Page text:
I carefully masked off everything so the two different finishes would never meet - well everything except that I forgot the rubbing strake :embarrassed:. I'd done this by using a permanent black marker and gave it a semi matt polyurethane finish to represent rubber. Worked like a charm until I shot the acrylic all over it - best paint stripper I'd ever seen. I just let it dry off and a after a bit of refinishing it was job done.

Next up was the screen and the frame, which was just made from bits from the scrap box - the surround being a thin piece of plastic 'angle'. It looks a bit on the chunky side - and the lack of any suitable brass paint led me to finish it in the hull colour which kinda accentuates the rather substantial look - but I'm pleased enough with it.

So there we are - apart from lots of little scale details, she was ready to go. I'm lucky enough to have friends with a large, covered swimming pool - Oh lucky man! - even better, they're neighbours, so a quick hike up the track (it's rural around here) and before long she was gently plopped into the Mediterranean blue water.
Quick system check and off she went. Didn't need to trim anything at all, it just ran perfectly from the off. Very relaxing and responsive - she can practically turn in her own length and overall I'm very pleased.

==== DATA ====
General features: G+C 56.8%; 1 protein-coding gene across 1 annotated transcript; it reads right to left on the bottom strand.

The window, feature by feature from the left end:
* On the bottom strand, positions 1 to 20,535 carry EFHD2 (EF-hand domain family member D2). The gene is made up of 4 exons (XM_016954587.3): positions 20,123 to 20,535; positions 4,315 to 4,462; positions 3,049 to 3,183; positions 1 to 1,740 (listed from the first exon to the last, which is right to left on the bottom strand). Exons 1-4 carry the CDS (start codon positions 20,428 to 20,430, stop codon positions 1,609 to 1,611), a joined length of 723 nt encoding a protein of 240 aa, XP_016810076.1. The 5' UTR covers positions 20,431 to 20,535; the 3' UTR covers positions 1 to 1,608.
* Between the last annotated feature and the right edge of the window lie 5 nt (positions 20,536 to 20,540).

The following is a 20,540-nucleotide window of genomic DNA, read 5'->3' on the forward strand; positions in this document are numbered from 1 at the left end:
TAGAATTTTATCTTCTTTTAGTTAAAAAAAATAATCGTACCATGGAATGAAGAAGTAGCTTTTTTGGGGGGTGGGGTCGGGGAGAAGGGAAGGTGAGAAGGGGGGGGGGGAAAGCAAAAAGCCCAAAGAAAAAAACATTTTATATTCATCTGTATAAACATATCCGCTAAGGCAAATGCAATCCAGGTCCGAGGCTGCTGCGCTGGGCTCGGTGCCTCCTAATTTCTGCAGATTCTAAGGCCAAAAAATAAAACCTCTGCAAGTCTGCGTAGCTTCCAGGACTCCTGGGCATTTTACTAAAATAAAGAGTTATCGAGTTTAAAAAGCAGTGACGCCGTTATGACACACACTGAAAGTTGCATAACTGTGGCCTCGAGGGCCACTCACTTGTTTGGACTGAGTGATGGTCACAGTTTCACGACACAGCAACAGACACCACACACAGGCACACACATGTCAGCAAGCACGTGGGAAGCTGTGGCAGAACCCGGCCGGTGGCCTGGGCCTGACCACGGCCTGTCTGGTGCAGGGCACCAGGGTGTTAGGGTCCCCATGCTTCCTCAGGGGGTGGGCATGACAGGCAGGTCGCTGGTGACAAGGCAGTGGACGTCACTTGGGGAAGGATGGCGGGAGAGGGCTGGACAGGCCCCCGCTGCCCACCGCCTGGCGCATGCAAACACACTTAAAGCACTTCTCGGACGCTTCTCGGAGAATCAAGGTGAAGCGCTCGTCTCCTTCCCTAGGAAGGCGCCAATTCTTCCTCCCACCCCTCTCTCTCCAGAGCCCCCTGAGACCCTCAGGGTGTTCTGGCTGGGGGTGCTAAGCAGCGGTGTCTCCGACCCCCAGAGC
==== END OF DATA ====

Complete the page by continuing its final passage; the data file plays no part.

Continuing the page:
It's no speed demon and even at WOT won't get up on the plane (no doubt due to the relatively high payload for the size of the model), but the scale speed looks authentic and the ride is nice and dry.
Sorry - haven't worked out how to control the model and shoot a video at the same time - when I do I'll post a link.

So there we have it - designed in 1959 - maiden voyage 2009. I'll finish the scale detailing and post a pic when that's done. Just like to say a quick thanks to everybody who helped me out with my electrical problems and to all who maintain this most excellent forum :-)).

Cheers,

Robin
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Shipmate60

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Re: 1959 aero-naut 'Forelle' (Trout)
« Reply #11 on: September 28, 2009, 05:45:52 PM »

She is looking superb, and a tidy installation too.
You should be proud of her.

Bob
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tony52

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Re: 1959 aero-naut 'Forelle' (Trout)
« Reply #12 on: September 28, 2009, 07:14:29 PM »

Well Done,

What a lovely little craft.
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craftysod

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Re: 1959 aero-naut 'Forelle' (Trout)
« Reply #13 on: September 28, 2009, 08:38:40 PM »

Very nice,well done,painting and varnish is superb :-))
Mark